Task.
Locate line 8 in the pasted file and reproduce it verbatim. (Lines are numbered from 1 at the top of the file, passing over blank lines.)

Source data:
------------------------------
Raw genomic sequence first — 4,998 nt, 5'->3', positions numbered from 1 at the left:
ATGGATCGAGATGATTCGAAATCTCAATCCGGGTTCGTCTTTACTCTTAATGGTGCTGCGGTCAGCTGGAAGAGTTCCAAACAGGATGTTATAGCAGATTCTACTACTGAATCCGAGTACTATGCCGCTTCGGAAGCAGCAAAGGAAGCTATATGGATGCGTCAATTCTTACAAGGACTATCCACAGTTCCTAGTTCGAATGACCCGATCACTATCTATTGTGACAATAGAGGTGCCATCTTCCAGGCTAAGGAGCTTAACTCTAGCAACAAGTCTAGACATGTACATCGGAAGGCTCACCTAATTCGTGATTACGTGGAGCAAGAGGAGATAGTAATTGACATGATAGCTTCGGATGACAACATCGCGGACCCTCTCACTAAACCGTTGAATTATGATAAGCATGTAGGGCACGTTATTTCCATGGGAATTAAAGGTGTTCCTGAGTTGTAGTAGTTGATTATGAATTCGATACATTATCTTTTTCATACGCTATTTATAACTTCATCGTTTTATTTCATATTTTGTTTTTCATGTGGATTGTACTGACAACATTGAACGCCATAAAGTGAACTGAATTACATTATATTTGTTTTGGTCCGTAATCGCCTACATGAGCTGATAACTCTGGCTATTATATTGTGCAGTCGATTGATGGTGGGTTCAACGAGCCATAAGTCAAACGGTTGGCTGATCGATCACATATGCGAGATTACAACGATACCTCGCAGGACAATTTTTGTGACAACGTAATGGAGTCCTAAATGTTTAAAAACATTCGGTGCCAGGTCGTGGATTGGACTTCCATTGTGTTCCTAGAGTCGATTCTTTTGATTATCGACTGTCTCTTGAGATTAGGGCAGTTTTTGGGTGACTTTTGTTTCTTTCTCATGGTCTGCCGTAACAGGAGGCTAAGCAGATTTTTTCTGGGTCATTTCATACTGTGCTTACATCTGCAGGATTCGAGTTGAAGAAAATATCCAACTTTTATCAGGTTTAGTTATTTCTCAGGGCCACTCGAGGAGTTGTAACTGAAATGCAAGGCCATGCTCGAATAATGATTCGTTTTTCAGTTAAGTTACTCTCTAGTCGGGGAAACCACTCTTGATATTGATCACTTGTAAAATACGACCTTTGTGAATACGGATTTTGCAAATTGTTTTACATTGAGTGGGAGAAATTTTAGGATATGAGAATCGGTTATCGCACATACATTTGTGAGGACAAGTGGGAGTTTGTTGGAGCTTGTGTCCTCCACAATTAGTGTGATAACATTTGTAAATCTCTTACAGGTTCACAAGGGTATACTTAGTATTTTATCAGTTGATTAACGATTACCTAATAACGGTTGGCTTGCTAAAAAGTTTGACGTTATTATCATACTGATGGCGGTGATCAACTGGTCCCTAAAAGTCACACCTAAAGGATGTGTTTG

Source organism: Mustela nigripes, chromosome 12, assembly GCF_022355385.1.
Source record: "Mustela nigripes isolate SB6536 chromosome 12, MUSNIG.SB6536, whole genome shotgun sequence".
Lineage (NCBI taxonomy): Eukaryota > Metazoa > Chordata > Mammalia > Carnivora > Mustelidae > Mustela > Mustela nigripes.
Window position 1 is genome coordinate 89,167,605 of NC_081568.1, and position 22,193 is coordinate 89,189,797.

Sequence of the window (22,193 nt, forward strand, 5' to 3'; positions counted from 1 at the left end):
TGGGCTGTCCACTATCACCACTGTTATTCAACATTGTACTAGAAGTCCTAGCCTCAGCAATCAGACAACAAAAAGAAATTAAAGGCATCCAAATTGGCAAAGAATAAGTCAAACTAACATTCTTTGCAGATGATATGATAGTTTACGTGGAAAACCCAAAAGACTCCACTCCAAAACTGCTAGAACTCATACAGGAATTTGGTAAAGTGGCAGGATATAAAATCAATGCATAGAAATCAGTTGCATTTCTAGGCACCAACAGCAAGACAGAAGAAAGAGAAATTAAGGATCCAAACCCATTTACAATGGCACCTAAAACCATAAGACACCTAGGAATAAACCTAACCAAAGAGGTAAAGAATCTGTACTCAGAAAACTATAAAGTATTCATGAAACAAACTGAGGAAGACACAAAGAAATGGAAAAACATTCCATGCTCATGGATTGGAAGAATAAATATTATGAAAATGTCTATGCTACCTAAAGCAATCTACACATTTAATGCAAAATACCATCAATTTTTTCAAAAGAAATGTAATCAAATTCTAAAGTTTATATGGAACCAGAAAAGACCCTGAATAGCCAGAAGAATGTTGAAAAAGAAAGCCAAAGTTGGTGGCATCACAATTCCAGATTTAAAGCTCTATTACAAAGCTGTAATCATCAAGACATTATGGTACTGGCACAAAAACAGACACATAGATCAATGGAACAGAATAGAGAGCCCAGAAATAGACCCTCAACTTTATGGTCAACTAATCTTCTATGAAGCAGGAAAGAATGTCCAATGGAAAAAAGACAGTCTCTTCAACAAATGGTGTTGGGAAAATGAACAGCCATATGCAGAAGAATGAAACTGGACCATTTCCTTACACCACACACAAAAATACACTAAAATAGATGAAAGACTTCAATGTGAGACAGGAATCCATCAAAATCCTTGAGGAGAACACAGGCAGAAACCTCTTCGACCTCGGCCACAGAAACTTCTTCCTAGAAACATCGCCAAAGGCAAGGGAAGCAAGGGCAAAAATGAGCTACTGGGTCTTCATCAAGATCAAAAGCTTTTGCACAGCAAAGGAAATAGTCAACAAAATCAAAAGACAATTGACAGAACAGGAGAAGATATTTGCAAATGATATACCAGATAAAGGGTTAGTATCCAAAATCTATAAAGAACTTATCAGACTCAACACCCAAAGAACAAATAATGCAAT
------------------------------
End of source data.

TGGGCTGTCCACTATCACCACTGTTATTCAACATTGTACTAGAAGTCCTAGCCTCAGCAATCAGACAACAAAAAGAAATTAAAGGCATCCAAATTGGCAAAGAATAAGTCAAACTAACATTCTTTGCAGATGATATGATAGTTTACGTGGAAAACCCAAAAGACTCCACTCCAAAACTGCTAGAACTCATACAGGAATTTGGTAAAGTGGCAGGATATAAAATCAATGCATAGAAATCAGTTGCATTTCTAGGCACCAACAGCAAGACAGAAGAAAGAGAAATTAAGGATCCAAACCCATTTACAATGGCACCTAAAACCATAAGACACCTAGGAATAAACCTAACCAAAGAGGTAAAGAATCTGTACTCAGAAAACTATAAAGTATTCATGAAACAAACTGAGGAAGACACAAAGAAATGGAAAAACATTCCATGCTCATGGATTGGAAGAATAAATATTATGAAAATGTCTATGCTACCTAAAGCAATCTACACATTTAATGCAAAATACCATCAATTTTTTCAAAAGAAATGTAATCAAATTCTAAAGTTTATATGGAACCAGAAAAGACCCTGAATAGCCAGAAGAATGTTGAAAAAGAAAGCCAAAGTTGGTGGCATCACAATTCCAGATTTAAAGCTCTATTACAAAGCTGTAATCATCAAGACATTATGGTACTGGCACAAAAACAGACACATAGATCAATGGAACAGAATAGAGAGCCCAGAAATAGACCCTCAACTTTATGGTCAACTAATCTTCTATGAAGCAGGAAAGAATGTCCAATGGAAAAAAGACAGTCTCTTCAACAAATGGTGTTGGGAAAATGAACAGCCATATGCAGAAGAATGAAACTGGACCATTTCCTTACACCACACACAAAAATACACTAAAATAGATGAAAGACTTCAATGTGAGACAGGAATCCATCAAAATCCTTGAGGAGAACACAGGCAGAAACCTCTTCGACCTCGGCCACAGAAACTTCTTCCTAGAAACATCGCCAAAGGCAAGGGAAGCAAGGGCAAAAATGAGCTACTGGGTCTTCATCAAGATCAAAAGCTTTTGCACAGCAAAGGAAATAGTCAACAAAATCAAAAGACAATTGACAGAACAGGAGAAGATATTTGCAAATGATATACCAGATAAAGGGTTAGTATCCAAAATCTATAAAGAACTTATCAGACTCAACACCCAAAGAACAAATAATGCAAT